|Official name: Eidenau, Pennsylvania|
|Named for: A Native American village|
|- summer (DST)||EDT (UTC-4)|
|School District||Seneca Valley school district|
Eidenau is located in the area where Breakneck Creek flows into the Connoquenessing Creek. Pennsylvania Route 68 is the main road in Eidenau. Often, Eidenau is mistakenly called Harmony Junction. Harmony Junction is the name of the large railroad junction that connects the Buffalo and Pittsburgh Railroad's P&W Subdivision with the Northern Subdivision.
The earliest known use of the name Eidenua is found in the journals of Christopher Gist. Gist and George Washington traveled through the area in December 1753 after leaving Fort LeBoeuf bound for Williamsburg, Virginia. After passing through Murdering Town they stumbled upon an area known as Sakonk. There they found a Native American that guided them down a wrong path, and attempted to kill them. His attempt failed, and the two men continued their journey south to the Allegheny River. Gist renamed Sakonk to Eidenau after his trek though the Ohio Country.
However, another source claims that the Harmony Society named Eidenau after a community in Württemberg, Germany. The Harmonites settled in this region, and constructed a large mill in the Connoquenessing Valley after a small Delaware tribe moved away in 1792. This tribe may have been from the village of Sakonk. The mill operated for about two decades, but eventually went out of business. Most of the twenty log houses surrounding the mill were also abandoned by 1814. Some of the relics from the mill and village are preserved at Historic Harmony in Harmony, Pennsylvania.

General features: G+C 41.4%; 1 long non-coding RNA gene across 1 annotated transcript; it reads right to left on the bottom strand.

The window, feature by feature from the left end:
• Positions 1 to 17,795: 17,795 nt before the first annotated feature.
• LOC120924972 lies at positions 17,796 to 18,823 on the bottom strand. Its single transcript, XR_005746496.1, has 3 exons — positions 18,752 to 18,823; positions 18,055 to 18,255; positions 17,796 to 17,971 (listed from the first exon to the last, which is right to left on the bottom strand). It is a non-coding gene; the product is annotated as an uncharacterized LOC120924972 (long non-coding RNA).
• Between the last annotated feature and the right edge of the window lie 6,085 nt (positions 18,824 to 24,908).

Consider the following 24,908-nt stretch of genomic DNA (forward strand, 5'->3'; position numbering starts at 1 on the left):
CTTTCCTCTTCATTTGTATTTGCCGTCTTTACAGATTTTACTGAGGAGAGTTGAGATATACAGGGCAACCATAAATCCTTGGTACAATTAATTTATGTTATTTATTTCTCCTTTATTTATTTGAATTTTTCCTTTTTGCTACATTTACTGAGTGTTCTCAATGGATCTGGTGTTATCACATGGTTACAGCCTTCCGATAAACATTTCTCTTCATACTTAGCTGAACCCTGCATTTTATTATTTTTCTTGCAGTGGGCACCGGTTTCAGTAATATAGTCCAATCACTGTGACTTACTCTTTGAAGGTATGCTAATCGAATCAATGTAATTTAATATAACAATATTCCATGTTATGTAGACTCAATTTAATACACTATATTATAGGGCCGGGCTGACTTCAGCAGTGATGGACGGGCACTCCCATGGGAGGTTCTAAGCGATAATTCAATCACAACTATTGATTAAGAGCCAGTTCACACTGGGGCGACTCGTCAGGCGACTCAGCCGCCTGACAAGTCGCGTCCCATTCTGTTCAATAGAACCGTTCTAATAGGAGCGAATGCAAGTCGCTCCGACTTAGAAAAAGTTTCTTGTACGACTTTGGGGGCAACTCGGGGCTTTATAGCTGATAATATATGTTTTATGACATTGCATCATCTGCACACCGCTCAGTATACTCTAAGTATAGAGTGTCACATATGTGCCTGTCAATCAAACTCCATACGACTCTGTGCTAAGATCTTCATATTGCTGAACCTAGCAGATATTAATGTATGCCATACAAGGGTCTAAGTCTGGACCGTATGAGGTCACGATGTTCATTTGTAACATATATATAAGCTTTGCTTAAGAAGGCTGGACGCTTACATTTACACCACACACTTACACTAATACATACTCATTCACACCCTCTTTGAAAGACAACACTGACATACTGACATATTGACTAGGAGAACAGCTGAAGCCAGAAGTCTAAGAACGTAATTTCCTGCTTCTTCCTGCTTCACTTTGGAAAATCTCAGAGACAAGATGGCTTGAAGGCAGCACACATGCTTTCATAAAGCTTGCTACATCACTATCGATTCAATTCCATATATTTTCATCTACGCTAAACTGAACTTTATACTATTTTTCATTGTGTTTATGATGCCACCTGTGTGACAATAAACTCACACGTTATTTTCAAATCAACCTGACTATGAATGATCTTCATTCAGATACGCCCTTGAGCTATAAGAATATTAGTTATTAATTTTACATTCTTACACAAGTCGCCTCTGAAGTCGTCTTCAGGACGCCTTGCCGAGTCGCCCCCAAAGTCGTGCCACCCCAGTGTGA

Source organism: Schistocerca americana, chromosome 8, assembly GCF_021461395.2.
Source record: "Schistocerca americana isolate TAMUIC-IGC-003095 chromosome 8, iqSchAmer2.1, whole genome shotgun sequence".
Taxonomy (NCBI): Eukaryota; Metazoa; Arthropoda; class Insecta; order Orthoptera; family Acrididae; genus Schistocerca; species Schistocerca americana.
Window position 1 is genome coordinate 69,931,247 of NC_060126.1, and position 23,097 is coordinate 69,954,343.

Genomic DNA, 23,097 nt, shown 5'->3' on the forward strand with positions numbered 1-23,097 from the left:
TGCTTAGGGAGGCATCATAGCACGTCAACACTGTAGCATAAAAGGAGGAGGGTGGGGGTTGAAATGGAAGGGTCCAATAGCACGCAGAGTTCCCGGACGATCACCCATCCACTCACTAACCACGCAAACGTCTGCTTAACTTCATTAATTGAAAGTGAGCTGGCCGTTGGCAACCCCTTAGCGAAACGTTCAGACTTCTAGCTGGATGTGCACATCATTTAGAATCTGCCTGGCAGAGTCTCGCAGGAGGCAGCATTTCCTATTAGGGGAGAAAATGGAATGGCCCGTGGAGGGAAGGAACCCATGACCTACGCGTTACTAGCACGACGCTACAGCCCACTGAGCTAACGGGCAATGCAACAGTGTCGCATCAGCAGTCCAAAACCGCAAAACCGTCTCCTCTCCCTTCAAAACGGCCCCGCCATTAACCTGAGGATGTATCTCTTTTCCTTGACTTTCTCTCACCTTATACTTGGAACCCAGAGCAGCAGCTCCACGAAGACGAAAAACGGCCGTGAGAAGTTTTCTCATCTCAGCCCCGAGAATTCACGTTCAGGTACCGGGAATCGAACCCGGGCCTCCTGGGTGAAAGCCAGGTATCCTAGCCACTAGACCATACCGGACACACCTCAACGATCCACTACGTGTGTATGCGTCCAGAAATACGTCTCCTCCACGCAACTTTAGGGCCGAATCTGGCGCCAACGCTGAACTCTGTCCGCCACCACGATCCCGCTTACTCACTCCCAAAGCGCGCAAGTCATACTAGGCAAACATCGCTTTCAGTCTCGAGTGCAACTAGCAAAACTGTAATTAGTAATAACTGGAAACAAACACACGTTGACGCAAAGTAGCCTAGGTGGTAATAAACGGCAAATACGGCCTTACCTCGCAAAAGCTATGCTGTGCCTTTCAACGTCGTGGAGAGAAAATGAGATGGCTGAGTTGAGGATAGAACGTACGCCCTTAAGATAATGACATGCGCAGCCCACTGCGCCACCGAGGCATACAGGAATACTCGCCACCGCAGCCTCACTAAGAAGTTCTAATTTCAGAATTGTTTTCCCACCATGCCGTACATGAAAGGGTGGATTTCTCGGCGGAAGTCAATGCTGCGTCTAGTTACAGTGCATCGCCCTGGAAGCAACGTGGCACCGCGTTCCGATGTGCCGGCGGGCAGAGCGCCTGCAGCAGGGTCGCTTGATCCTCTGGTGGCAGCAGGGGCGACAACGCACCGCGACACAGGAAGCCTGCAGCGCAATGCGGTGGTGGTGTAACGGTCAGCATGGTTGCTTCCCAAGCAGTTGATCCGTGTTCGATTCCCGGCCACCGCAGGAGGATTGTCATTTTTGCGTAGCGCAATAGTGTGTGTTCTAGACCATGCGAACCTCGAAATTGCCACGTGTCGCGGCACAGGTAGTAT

At the turn of the 20th century, a new cutoff was built by the Pittsburgh and Western Railroad to connect Eidenau with the community of Ribold which was just outside the city of Butler. This new route eliminated an older route that ran from Callery Junction to Ribold. The lines that run through the junction have exchanged hands several times. This is a list of the railroads that have used the junction from the P&W Railroad to the current B&P Railroad:
- Pittsburgh and Western Railroad
- Pittsburgh, Harmony, Butler and New Castle Railway (not a part of the junction itself, but passed alongside the ROW at certain points, now abandoned)
- Baltimore and Ohio Railroad (later under the management of the Chessie System)
- CSX Transportation
- Buffalo and Pittsburgh Railroad + Allegheny Valley Railroad (current)
The junction is a popular destination spot for railfans.
- An Historical Gazetteer of Butler County, Pennsylvania, Mechling Bookbindery., 2006, ISBN 978-0-9760563-9-3.
- History of Butler County, R.C. Brown & Co., Publishers., 1895, OCLC 4991147.
- History of Butler County, pp. 28.
- An Historical Gazetteer of Butler County, Pennsylvania, pp. 158.